When struggling with debt, the last thing you want to do is deal with an unpleasant debt collector. While many debt collectors respect the personal bounds of the people they deal with, some will cross lines and cause problems on purpose.
How can you tell when you are subject to debt collector harassment? Where do you draw the line in their behavior?
Examples of harassment
The Consumer Financial Protection Bureau discusses debt collector harassment. It shows itself in different forms, but some are more prominent than others. First, the Fair Debt Collection Practices Act (FDCPA) protects you from any form of harassment from a debt collector.
It defines these activities through the following potential examples:
- Use of profane language or obscenities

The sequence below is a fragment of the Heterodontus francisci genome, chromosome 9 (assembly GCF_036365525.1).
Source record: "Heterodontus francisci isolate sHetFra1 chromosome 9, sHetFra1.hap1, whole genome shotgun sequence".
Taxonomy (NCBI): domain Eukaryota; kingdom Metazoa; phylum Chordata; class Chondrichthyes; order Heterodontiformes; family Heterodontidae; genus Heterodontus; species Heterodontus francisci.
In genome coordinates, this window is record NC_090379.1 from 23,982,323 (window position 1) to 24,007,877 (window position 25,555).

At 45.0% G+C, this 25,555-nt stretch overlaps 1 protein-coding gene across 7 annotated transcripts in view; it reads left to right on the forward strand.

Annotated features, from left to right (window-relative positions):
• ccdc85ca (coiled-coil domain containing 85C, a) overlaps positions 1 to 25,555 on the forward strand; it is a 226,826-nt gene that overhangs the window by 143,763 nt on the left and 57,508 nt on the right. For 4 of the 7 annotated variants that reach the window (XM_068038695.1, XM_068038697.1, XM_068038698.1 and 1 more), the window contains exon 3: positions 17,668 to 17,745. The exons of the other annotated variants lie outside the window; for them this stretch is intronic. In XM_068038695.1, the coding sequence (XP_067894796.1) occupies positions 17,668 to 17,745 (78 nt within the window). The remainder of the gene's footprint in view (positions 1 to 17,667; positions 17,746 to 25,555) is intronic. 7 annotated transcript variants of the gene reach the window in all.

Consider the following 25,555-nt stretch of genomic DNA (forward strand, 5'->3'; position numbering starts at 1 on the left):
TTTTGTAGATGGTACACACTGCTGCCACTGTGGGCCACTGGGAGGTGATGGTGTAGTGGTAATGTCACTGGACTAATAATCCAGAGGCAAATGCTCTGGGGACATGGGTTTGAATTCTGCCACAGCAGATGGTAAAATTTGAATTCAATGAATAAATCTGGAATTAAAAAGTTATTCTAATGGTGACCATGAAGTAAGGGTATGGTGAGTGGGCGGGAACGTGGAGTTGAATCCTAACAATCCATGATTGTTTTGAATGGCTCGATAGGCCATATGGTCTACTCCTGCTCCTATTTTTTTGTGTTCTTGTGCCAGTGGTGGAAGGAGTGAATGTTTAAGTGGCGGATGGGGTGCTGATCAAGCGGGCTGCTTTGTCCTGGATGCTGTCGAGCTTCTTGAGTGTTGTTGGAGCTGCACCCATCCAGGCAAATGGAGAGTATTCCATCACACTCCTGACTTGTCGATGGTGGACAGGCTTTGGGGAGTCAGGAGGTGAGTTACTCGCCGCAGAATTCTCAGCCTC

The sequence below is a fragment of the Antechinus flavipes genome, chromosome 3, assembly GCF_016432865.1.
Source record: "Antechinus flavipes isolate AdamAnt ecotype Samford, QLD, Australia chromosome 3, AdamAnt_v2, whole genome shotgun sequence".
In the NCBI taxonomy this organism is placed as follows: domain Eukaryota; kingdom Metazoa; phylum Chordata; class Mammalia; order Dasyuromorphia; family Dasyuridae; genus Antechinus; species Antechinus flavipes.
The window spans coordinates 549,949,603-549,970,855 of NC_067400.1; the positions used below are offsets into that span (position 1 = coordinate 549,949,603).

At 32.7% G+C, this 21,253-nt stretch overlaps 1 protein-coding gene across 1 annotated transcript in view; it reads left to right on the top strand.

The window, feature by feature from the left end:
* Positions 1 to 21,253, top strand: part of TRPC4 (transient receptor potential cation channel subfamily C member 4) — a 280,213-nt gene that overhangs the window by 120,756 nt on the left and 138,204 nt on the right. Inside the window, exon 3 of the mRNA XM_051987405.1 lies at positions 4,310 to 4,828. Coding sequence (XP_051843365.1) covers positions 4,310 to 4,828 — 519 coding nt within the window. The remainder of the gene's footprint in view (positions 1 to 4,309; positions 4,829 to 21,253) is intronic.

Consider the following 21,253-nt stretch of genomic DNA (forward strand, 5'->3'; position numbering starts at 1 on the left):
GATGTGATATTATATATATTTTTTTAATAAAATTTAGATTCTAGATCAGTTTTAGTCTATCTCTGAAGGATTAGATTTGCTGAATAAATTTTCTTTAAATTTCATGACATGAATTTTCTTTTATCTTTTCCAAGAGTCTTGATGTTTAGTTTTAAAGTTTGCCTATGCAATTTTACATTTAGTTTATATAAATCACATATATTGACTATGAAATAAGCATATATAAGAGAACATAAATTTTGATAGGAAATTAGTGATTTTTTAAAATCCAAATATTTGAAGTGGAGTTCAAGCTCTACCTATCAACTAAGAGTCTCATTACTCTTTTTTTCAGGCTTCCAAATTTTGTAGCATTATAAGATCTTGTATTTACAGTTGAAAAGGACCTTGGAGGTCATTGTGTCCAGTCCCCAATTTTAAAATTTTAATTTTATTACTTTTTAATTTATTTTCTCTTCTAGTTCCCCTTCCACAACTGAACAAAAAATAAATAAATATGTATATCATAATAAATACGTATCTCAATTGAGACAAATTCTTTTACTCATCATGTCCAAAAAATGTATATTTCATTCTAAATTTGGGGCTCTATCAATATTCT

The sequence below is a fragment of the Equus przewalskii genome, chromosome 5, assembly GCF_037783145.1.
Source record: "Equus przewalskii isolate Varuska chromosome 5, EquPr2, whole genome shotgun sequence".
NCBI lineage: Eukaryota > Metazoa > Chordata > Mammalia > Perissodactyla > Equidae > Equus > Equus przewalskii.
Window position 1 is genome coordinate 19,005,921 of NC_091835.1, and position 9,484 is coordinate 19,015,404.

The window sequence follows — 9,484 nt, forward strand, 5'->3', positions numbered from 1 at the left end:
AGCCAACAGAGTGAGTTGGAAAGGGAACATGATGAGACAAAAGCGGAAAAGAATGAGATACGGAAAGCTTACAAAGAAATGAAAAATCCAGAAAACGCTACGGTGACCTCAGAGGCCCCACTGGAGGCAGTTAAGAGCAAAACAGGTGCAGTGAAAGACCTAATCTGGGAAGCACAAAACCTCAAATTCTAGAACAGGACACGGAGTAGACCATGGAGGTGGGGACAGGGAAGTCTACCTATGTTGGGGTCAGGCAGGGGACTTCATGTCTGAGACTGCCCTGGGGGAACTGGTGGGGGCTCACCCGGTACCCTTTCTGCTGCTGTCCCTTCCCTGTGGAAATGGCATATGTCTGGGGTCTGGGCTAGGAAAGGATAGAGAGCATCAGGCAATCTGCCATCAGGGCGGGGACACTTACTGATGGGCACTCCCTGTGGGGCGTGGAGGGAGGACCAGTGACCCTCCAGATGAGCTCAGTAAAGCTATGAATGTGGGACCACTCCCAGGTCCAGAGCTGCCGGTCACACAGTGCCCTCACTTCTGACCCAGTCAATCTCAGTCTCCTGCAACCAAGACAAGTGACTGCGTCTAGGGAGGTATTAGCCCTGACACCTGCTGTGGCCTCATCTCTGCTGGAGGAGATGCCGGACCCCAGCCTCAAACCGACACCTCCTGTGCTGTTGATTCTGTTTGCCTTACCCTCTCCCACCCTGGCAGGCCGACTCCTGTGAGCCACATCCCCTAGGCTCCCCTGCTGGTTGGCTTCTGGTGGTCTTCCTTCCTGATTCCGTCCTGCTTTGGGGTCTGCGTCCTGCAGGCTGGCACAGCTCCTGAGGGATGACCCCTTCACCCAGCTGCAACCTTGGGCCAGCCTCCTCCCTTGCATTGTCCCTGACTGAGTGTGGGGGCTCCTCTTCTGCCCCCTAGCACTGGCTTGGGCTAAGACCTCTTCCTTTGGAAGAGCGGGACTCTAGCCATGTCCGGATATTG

- Repeated phone calls, calling at inappropriate hours or refusal to identify themselves
- Threatening you with violence or harm
- Publishing lists with the names and information of people who owe debts
Deceptive collection practices
Under the FDCPA, debt collectors cannot use practices considered deceptive. Some examples include lying about how much you owe or pretending to be an attorney. They also cannot issue false threats of arrest. They cannot make threats they cannot follow up on too, regardless of the reason they will not follow up.
If you feel like the target of a debt collector’s harassing behavior, consider speaking to a legal expert. They can quickly identify whether the debt collector’s actions fall under the scope of FDCPA. If you have a case and win, the judge may order the debt collector to pay damages and your attorney’s fees.